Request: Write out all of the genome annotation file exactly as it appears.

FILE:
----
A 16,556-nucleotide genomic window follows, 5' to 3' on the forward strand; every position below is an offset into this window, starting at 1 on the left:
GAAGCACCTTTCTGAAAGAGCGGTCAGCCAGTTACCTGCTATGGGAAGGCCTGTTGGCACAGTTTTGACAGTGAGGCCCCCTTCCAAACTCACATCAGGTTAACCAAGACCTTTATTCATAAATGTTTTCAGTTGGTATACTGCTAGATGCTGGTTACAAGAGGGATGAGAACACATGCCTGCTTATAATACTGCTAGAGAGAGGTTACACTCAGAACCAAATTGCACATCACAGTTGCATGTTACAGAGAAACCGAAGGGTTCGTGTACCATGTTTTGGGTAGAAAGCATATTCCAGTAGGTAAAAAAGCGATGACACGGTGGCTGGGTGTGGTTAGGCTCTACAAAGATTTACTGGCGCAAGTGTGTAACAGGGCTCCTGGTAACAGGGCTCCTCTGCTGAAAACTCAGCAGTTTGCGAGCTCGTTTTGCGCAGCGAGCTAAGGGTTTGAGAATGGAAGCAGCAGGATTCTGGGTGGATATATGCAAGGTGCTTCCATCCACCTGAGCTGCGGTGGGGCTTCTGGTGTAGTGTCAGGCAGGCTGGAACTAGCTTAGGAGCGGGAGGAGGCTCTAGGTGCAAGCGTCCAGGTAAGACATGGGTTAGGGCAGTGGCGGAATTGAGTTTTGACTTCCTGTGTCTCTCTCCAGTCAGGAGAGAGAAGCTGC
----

A 16,556-nucleotide genomic window follows, 5' to 3' on the forward strand; every position below is an offset into this window, starting at 1 on the left:
GAAGCACCTTTCTGAAAGAGCGGTCAGCCAGTTACCTGCTATGGGAAGGCCTGTTGGCACAGTTTTGACAGTGAGGCCCCCTTCCAAACTCACATCAGGTTAACCAAGACCTTTATTCATAAATGTTTTCAGTTGGTATACTGCTAGATGCTGGTTACAAGAGGGATGAGAACACATGCCTGCTTATAATACTGCTAGAGAGAGGTTACACTCAGAACCAAATTGCACATCACAGTTGCATGTTACAGAGAAACCGAAGGGTTCGTGTACCATGTTTTGGGTAGAAAGCATATTCCAGTAGGTAAAAAAGCGATGACACGGTGGCTGGGTGTGGTTAGGCTCTACAAAGATTTACTGGCGCAAGTGTGTAACAGGGCTCCTGGTAACAGGGCTCCTCTGCTGAAAACTCAGCAGTTTGCGAGCTCGTTTTGCGCAGCGAGCTAAGGGTTTGAGAATGGAAGCAGCAGGATTCTGGGTGGATATATGCAAGGTGCTTCCATCCACCTGAGCTGCGGTGGGGCTTCTGGTGTAGTGTCAGGCAGGCTGGAACTAGCTTAGGAGCGGGAGGAGGCTCTAGGTGCAAGCGTCCAGGTAAGACATGGGTTAGGGCAGTGGCGGAATTGAGTTTTGACTTCCTGTGTCTCTCTCCAGTCAGGAGAGAGAAGCTGC